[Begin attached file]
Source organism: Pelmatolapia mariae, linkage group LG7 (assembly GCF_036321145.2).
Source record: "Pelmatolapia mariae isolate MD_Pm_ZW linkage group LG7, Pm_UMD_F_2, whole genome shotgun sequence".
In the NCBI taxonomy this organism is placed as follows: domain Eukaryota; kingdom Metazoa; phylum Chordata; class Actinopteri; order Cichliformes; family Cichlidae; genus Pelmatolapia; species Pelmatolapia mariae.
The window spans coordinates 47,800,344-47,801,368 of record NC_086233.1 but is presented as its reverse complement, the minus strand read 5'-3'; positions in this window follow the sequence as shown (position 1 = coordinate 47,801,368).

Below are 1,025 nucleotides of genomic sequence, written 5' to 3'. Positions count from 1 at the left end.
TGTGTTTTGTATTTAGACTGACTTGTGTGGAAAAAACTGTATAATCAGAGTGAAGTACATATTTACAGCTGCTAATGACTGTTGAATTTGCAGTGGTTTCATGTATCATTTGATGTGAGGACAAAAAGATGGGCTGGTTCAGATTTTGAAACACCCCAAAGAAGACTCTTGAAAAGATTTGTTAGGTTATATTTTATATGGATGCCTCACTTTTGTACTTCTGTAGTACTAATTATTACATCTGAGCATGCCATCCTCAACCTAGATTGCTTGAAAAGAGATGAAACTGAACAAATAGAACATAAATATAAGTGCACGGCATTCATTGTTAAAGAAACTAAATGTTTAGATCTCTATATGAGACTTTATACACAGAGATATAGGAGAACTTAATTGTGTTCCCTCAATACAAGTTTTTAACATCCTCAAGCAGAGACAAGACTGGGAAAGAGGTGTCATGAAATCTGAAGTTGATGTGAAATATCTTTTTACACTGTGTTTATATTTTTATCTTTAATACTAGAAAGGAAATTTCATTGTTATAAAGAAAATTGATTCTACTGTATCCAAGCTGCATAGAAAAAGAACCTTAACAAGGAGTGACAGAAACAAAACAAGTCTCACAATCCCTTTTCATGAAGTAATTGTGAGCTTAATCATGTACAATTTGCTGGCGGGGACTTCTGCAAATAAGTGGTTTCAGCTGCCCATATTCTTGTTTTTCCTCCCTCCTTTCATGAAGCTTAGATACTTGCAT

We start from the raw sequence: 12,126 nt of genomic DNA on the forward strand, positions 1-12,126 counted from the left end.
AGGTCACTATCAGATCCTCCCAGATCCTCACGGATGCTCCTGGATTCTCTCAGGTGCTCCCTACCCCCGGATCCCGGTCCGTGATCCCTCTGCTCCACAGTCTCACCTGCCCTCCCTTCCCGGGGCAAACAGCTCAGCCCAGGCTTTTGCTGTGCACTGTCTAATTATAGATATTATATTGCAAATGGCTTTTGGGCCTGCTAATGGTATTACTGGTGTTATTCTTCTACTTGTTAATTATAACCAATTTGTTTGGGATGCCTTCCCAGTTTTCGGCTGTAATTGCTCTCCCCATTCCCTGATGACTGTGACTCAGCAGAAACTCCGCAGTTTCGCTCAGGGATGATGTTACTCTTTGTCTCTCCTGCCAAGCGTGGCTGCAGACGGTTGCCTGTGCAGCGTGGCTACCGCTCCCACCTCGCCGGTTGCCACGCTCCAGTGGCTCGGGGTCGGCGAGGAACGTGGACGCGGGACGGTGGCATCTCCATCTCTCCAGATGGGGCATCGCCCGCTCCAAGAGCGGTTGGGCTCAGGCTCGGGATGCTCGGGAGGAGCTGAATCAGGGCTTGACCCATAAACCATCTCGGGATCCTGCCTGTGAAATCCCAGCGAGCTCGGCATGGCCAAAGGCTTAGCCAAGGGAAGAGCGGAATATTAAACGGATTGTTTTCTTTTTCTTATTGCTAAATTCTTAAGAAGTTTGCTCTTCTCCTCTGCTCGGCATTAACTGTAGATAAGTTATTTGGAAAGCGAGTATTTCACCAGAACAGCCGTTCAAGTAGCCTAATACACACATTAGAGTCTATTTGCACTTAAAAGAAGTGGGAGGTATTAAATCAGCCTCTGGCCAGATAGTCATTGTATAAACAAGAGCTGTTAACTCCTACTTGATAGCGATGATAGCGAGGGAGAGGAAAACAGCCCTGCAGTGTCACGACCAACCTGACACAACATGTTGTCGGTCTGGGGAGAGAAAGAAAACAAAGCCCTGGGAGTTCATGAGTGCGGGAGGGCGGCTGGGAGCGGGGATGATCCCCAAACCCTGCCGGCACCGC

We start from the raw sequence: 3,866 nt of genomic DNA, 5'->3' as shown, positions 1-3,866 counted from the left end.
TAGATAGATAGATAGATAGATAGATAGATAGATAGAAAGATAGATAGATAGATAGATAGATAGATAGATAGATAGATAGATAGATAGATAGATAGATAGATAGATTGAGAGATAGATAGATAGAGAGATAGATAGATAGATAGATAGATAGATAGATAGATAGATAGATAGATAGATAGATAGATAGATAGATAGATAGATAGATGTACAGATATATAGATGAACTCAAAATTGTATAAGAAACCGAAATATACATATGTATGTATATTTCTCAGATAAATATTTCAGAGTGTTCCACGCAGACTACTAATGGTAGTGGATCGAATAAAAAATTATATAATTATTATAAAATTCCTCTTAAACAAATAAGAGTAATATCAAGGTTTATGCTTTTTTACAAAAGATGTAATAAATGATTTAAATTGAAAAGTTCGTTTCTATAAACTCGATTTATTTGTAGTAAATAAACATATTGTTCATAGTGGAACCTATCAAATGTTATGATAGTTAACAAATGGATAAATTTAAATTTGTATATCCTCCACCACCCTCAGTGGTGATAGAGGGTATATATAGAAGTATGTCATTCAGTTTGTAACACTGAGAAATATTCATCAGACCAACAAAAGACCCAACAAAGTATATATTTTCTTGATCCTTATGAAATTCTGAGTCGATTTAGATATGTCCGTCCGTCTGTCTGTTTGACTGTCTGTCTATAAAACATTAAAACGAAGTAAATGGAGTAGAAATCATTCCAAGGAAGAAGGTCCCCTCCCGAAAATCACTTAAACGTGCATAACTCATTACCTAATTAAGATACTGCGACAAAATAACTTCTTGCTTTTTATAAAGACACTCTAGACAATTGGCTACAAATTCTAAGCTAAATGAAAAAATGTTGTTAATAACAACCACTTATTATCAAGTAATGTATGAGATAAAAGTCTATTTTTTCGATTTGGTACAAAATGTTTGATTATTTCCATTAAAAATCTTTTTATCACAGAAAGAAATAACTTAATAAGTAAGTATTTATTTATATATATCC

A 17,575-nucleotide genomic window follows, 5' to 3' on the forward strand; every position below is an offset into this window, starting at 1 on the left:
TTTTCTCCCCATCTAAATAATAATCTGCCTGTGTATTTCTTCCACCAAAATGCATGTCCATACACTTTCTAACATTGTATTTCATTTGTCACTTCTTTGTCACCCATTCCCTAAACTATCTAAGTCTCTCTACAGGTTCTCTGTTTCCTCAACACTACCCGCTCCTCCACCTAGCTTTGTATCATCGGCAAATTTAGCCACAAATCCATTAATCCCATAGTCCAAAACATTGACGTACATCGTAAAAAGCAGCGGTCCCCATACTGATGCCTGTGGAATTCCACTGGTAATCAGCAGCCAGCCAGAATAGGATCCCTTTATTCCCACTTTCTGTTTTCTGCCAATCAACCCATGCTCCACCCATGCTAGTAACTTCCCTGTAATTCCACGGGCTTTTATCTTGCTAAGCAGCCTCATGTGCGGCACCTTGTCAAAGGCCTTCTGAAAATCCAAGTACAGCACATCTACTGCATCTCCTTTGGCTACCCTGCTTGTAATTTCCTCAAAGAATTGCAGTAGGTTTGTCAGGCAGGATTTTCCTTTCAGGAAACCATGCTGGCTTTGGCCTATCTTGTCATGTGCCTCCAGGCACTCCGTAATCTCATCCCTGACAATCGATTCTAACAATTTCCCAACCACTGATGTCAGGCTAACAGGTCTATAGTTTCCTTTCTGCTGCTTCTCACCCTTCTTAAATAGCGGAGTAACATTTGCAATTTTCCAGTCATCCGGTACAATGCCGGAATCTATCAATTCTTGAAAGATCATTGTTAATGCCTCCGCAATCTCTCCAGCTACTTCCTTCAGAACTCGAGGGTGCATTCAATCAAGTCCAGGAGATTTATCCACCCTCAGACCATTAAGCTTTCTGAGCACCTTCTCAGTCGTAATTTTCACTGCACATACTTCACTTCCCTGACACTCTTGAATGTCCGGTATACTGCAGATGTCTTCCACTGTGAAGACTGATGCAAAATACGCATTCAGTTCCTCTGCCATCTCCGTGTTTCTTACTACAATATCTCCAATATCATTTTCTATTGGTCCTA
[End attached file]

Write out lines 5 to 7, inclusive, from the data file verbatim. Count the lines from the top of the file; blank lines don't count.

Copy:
Below are 1,025 nucleotides of genomic sequence, written 5' to 3'. Positions count from 1 at the left end.
TGTGTTTTGTATTTAGACTGACTTGTGTGGAAAAAACTGTATAATCAGAGTGAAGTACATATTTACAGCTGCTAATGACTGTTGAATTTGCAGTGGTTTCATGTATCATTTGATGTGAGGACAAAAAGATGGGCTGGTTCAGATTTTGAAACACCCCAAAGAAGACTCTTGAAAAGATTTGTTAGGTTATATTTTATATGGATGCCTCACTTTTGTACTTCTGTAGTACTAATTATTACATCTGAGCATGCCATCCTCAACCTAGATTGCTTGAAAAGAGATGAAACTGAACAAATAGAACATAAATATAAGTGCACGGCATTCATTGTTAAAGAAACTAAATGTTTAGATCTCTATATGAGACTTTATACACAGAGATATAGGAGAACTTAATTGTGTTCCCTCAATACAAGTTTTTAACATCCTCAAGCAGAGACAAGACTGGGAAAGAGGTGTCATGAAATCTGAAGTTGATGTGAAATATCTTTTTACACTGTGTTTATATTTTTATCTTTAATACTAGAAAGGAAATTTCATTGTTATAAAGAAAATTGATTCTACTGTATCCAAGCTGCATAGAAAAAGAACCTTAACAAGGAGTGACAGAAACAAAACAAGTCTCACAATCCCTTTTCATGAAGTAATTGTGAGCTTAATCATGTACAATTTGCTGGCGGGGACTTCTGCAAATAAGTGGTTTCAGCTGCCCATATTCTTGTTTTTCCTCCCTCCTTTCATGAAGCTTAGATACTTGCAT

We start from the raw sequence: 12,126 nt of genomic DNA on the forward strand, positions 1-12,126 counted from the left end.